Ultrasound gel can transmit viruses and requires care

2021 01 16 00 22 2742 Ultrasound Gel Probe 400

Ultrasound gel is not produced as a sterile product, and precautions must be taken to reduce the transmission of viruses and bacteria, Public Health England has warned. The group has issued a three-page document to address the issue of contaminated ultrasound gel.

The new guidelines state that the risk of infection is greater for certain procedures than others, including for the following:

  • Invasive procedures, i.e., any ultrasound-guided procedure that involves passing a device through tissue, such as intravenous line insertion or fine-needle aspirate
  • Contact with nonintact skin
  • Contact with a mucous membrane (e.g., transrectal or transvaginal procedures)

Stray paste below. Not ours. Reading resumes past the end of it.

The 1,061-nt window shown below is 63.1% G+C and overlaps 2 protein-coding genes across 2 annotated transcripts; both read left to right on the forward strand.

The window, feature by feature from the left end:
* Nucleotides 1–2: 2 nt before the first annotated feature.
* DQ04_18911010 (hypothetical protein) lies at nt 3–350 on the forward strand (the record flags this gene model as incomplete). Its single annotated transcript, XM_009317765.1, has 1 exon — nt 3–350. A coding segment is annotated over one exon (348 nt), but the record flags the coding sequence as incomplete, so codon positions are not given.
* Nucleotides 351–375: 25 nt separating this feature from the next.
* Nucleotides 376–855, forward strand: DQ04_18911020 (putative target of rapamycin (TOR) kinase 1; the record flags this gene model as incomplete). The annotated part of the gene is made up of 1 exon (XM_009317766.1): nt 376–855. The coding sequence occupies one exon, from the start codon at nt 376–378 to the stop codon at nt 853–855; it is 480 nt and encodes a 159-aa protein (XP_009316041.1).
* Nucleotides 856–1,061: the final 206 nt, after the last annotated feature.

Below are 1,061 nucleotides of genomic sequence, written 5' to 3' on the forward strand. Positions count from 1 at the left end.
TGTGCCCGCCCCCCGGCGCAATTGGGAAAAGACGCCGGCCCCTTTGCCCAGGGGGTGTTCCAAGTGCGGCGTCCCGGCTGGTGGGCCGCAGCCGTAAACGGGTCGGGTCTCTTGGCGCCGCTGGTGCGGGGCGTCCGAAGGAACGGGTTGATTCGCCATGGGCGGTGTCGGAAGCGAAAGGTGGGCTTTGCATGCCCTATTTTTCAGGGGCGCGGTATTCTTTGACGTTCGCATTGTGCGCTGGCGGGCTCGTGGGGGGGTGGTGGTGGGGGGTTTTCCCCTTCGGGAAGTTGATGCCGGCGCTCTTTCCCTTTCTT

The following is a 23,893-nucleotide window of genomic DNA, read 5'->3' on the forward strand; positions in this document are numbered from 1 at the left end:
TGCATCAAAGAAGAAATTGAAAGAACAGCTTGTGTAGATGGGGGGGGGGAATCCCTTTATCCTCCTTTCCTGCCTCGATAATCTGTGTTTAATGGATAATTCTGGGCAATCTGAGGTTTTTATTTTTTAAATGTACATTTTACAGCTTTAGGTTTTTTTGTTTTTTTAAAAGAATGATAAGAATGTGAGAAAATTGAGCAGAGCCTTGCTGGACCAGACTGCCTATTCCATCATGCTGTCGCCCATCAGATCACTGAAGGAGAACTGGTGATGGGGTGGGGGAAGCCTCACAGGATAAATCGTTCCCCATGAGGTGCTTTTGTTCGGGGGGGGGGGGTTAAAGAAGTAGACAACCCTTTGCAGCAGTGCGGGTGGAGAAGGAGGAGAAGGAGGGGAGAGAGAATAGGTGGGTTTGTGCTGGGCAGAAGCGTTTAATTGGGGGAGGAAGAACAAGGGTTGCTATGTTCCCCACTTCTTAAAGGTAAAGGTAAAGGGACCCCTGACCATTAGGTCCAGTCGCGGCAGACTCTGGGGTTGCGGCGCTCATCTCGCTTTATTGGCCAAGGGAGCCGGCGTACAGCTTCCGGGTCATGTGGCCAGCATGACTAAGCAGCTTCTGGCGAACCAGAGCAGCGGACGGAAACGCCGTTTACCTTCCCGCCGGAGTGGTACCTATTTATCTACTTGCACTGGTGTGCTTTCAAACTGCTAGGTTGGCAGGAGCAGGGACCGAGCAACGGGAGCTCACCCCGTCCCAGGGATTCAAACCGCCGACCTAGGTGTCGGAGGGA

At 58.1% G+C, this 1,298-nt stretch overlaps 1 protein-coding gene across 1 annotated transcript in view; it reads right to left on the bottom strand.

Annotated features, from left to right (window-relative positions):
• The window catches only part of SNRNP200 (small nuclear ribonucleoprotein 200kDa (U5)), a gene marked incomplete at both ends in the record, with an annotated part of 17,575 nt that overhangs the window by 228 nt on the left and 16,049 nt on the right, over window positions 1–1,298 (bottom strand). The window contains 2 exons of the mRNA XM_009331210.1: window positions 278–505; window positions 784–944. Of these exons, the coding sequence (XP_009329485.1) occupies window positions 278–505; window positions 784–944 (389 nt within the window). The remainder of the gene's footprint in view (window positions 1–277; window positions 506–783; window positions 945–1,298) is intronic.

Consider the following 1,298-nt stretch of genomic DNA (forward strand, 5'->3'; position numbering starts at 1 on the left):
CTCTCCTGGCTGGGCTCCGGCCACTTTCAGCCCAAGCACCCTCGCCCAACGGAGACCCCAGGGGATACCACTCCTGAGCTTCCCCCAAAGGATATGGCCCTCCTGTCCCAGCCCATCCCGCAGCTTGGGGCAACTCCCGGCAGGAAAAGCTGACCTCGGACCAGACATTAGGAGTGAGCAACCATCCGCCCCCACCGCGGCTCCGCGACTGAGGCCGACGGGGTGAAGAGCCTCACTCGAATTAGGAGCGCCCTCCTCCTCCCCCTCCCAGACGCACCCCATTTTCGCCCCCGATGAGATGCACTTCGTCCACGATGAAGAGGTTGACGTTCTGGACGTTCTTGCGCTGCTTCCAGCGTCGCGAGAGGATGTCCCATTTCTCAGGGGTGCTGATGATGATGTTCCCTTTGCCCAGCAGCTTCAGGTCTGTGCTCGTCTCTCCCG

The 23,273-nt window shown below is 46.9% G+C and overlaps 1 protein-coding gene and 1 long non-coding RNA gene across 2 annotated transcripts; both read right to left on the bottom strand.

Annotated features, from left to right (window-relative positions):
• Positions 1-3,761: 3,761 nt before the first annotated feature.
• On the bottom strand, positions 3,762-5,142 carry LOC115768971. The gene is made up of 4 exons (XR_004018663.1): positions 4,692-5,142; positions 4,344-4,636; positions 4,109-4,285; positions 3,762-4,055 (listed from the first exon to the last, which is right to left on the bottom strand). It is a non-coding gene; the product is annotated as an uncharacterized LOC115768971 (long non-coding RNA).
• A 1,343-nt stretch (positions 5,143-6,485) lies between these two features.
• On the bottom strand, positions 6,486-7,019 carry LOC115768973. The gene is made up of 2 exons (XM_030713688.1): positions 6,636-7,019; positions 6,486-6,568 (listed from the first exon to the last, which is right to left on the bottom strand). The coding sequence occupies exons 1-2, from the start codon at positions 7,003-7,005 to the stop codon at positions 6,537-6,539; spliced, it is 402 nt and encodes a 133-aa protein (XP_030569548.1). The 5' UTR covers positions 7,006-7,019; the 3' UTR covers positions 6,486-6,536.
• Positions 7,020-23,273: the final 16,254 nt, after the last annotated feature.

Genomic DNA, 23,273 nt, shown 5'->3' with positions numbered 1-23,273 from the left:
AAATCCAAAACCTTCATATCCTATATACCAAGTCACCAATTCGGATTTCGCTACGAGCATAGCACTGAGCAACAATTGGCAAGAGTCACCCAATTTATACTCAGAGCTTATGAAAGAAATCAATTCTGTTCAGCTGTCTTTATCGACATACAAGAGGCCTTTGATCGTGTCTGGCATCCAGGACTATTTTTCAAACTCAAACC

• Examinations on immunocompromised, neonatal intensive care, or critically ill, hospitalized patients (such as in high-dependency settings).

Nonsterile ultrasound gel may be used during low-risk, general examinations on intact skin, noted the document, which has been distributed to members of the British Institute of Radiology.

The agency reminds healthcare practitioners to use only unopened sachets/containers labeled sterile. The gels are for single use, and once opened, they must not be reused, either with other patients or later with the same patient, it says.

For other guidance related to ultrasound gel, read Public Health England's document.

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